According to a recent University of Michigan study chimpanzees often make decisions faster that benefits others than themselves.
The study overview
Researchers at the University of Michigan and Harvard University examined how chimpanzees from the Republic of Congo think about cooperative decisions and the response time in situations involving prosocial behavior, which involves how one’s actions benefit others, such as giving time, effort or resources.
The 40 chimpanzees completed tasks that assessed cooperation and self-control, including:
Donation task: The chimpanzee could provide food to both himself and a partner at no cost, or choose to only get food for himself. Chimpanzees were more likely to pick the prosocial option if they made a fast choice — as though their gut reaction was to cooperate with the partner. If they took longer to decide, however, they were more likely to keep the food for themselves.
Helping task: The chimpanzee could give a partner an object that was out of reach. Individual chimpanzees that were more likely to lend a hand were also the fastest to respond to their partner’s problem. In general, this supports situations in which cooperative individuals tend to make prosocial choices faster than selfish people.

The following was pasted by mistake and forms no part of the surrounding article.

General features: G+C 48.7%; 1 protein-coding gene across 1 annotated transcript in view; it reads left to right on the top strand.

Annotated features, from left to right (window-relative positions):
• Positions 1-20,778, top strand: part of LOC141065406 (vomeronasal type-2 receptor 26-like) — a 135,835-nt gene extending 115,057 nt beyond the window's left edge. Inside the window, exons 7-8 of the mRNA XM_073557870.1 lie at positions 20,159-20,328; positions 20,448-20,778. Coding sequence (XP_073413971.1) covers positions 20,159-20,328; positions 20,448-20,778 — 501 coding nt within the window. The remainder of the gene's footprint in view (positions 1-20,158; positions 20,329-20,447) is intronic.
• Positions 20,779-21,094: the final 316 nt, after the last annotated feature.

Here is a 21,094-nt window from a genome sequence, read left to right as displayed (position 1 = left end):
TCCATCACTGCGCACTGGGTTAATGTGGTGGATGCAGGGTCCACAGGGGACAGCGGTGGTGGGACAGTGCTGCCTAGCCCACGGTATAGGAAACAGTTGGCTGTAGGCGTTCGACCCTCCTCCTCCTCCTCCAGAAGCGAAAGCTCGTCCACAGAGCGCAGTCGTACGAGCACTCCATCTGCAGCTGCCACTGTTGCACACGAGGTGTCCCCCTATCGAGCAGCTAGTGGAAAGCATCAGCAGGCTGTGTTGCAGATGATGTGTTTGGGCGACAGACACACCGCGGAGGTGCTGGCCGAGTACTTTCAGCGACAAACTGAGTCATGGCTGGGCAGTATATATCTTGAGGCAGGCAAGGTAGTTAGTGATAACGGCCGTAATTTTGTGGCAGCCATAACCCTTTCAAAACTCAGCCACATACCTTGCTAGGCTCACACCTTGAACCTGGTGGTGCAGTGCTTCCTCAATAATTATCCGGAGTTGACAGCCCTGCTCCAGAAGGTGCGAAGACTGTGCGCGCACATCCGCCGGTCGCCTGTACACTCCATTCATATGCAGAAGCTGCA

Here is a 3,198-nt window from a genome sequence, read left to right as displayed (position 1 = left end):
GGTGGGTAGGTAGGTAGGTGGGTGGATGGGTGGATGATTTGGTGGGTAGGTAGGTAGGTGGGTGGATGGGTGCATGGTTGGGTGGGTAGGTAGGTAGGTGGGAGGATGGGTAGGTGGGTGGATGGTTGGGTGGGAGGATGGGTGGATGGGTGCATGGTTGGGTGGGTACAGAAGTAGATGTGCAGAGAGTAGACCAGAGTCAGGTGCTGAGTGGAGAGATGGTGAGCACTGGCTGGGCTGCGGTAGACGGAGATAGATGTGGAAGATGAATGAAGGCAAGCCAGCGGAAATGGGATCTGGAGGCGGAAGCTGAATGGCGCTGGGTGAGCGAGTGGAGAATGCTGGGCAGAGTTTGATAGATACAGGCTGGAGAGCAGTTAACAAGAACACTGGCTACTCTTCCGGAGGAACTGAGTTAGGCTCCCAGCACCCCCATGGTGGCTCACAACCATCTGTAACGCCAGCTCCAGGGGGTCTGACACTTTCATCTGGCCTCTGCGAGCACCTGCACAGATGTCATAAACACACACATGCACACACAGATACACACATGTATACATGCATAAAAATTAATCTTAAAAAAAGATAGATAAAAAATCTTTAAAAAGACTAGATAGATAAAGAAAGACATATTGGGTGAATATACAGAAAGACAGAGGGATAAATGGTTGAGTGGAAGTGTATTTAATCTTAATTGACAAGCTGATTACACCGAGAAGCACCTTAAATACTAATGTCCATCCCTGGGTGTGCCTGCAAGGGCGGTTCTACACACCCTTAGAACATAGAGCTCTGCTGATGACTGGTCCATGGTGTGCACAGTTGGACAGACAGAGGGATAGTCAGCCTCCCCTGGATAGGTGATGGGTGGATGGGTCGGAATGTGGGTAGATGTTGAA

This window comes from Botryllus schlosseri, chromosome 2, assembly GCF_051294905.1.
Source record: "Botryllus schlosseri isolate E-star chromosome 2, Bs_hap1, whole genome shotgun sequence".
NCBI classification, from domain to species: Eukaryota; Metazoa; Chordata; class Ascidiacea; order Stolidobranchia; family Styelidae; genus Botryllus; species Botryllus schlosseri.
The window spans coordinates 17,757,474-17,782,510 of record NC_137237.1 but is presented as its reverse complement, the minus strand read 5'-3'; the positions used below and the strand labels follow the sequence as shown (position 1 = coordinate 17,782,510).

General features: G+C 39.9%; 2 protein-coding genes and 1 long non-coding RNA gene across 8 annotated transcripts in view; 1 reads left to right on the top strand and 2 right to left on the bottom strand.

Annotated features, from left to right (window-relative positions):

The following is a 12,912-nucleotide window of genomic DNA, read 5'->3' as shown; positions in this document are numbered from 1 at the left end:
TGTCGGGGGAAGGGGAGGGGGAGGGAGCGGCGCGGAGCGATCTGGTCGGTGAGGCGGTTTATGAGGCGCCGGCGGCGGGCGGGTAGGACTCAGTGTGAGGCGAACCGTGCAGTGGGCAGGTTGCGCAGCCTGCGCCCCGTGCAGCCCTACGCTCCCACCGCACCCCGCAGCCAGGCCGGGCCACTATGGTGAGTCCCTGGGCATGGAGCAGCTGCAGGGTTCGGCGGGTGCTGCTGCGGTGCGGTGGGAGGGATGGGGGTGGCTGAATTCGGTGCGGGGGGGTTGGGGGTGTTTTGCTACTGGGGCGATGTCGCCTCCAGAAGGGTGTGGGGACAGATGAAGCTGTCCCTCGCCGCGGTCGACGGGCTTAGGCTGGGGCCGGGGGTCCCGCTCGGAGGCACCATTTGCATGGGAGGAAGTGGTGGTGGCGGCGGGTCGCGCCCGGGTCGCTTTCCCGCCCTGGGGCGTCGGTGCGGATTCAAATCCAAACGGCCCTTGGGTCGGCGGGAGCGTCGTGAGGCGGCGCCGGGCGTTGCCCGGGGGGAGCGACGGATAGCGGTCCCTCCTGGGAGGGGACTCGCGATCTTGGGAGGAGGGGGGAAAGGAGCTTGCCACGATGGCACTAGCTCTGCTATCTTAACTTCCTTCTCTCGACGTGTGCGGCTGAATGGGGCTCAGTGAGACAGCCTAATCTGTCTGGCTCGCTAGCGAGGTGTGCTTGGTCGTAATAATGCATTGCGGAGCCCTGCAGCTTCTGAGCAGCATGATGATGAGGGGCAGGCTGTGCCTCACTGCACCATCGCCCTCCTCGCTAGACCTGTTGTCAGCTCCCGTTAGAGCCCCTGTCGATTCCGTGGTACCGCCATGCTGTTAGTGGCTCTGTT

Punishment task: The chimpanzee could stop a thief from taking a stolen resource by collapsing a table so the thief couldn’t get food. Like in the helping study, the chimpanzees who were most reactive to unfairness tended to collapse the table more quickly.
In both the reward and punishment scenarios, the chimpanzees made prosocial choices more rapidly than those benefiting themselves.
“Ultimately, our results show that chimpanzee cooperation involves several cognitive mechanisms that parallel those seen in humans.” -Research report
Journal Reference: Alexandra G. Rosati, Lauren M. DiNicola, Joshua W. Buckholtz. Chimpanzee Cooperation Is Fast and Independent From Self-Control. Psychological Science, 2018; 095679761880004